"Mom, you'll never know how much this means—"

Emily Albright waved it aside. "Let's get this over with," she said, and started toward the car.

"Hello, Gran," George Junior, the elder of the two teenage boys, said. His brother, Buddy, mumbled something that might have been a greeting. But neither could manage to meet their grandmother's eyes.

She gave them both a smile, reached over, and ruffled George Junior's hair. "You've no need to feel guilty, neither one of you."

George resembled his father, with corn-silk hair and eyes like an early dawn sky. He winced at the cries coming from the car. "I wish she could come with us."

"Of course you do. But she can't, and that's that. Don't you worry. We'll have ourselves a grand old time here."

"No, we
won't,"
wailed the voice. "I'll never have any fun. I'm going to be miserable for the rest of my life!"

"She's been saying that for two days," Buddy said glumly.

"Come along, now. It's getting colder, and the weatherman's predicting snow. We can't just leave her out here."

"That's
exactly
what you're doing!" Through the wagon's side window an unkempt head of honey-brown hair rose into view. Normally Marissa was a buoyant fourteen year old who would never be caught dead in public unless perfectly groomed. Today, however, the car window framed a flushed and tear-streaked face. "You're leaving me and you're going off and you don't love me at
all.
Nobody does.
No body
cares about me!"

Emily's smile was gone now. She asked the boys, "Can you two manage her?"

"We got her in," George Junior said.

"But she didn't like it," Buddy added.

"Just be careful, especially on those front stairs. Last week's snow has melted, but they're still wet and slippery."

The two boys walked around to the back of the car, and were greeted with, "Don't you dare
touch
me!"

"I hate it when she talks like that," Buddy mumbled. He was looking nowhere but at his feet. "It's like she blames us for her being sick."

Carol opened the wagon's rear door, which only made the noise louder. The girl lying on the mattress in the back shrilled, "I hope you feel so guilty you shrivel up and die!"

Carol shot a worried glance at her mother, clearly concerned that she was doing the wrong thing. But Emily pointed the two boys forward. "Go on, now. Be careful."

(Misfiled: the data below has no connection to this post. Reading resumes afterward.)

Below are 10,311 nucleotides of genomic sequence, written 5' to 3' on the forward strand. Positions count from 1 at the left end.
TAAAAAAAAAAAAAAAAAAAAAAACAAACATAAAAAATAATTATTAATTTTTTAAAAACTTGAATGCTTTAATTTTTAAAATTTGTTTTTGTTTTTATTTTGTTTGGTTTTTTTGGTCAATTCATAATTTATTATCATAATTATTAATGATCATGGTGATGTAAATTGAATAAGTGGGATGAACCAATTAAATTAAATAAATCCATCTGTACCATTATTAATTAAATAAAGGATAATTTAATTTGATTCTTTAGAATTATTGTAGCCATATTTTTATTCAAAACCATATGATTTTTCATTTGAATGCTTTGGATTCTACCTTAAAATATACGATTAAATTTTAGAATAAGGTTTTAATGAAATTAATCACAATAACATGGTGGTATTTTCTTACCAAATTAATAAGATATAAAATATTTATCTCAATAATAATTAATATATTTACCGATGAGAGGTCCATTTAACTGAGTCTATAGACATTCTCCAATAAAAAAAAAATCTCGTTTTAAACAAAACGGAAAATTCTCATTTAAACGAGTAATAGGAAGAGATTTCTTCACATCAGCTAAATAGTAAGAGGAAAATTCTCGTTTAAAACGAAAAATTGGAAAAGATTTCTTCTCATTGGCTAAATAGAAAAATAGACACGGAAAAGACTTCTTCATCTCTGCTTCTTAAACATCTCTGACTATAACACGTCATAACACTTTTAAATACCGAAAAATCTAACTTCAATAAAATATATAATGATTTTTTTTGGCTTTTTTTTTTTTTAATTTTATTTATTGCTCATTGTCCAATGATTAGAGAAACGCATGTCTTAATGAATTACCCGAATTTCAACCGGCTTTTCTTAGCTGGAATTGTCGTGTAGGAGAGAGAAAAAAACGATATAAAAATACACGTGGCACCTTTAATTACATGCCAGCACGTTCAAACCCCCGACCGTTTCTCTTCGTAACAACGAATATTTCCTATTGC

"Come on, Buddy," George urged quietly. "It won't get any better if we wait."

The thin foam mattress had side straps, which the boys grasped and pulled out the back. As the blanket-clad figure came into view, she shouted, "I hope you have the most horrible time you've ever had in your whole rotten lives!"

Her two older brothers refused to look at their sister as they hefted the mattress and sidestepped down the walk. Emily moved in behind them. "Take her to the big bedroom at the top of the stairs."

Marissa flung out a feeble fist, which George Junior easily dodged. "I won't let you do this, I
won't!"

Emily caught sight of Buddy wincing in pain over the words. She frowned but said nothing.

The two boys carried Marissa into the front hall. Her pitiful wails and her energy were fading fast. By the time they had climbed the stairs, the cries had diminished to frail whimpers. The girl's eyes closed, the tears dried, the moans grew quieter still. The others breathed easier.

As Carol quietly lowered her cases, Emily pulled back the bedcovers. Together the two women lifted Marissa from the mattress and settled her onto the bed. Emily hesitated a moment before settling the sheet into place. She stared at her granddaughter and murmured, "She's still losing weight."

"Not that much," Carol whispered. "She's just growing so fast, two inches in the past six months. It makes her look skinnier."

"Fourteen is such a difficult age," Emily said, laying the sheet over her.

BOOK: Tidings of Comfort and Joy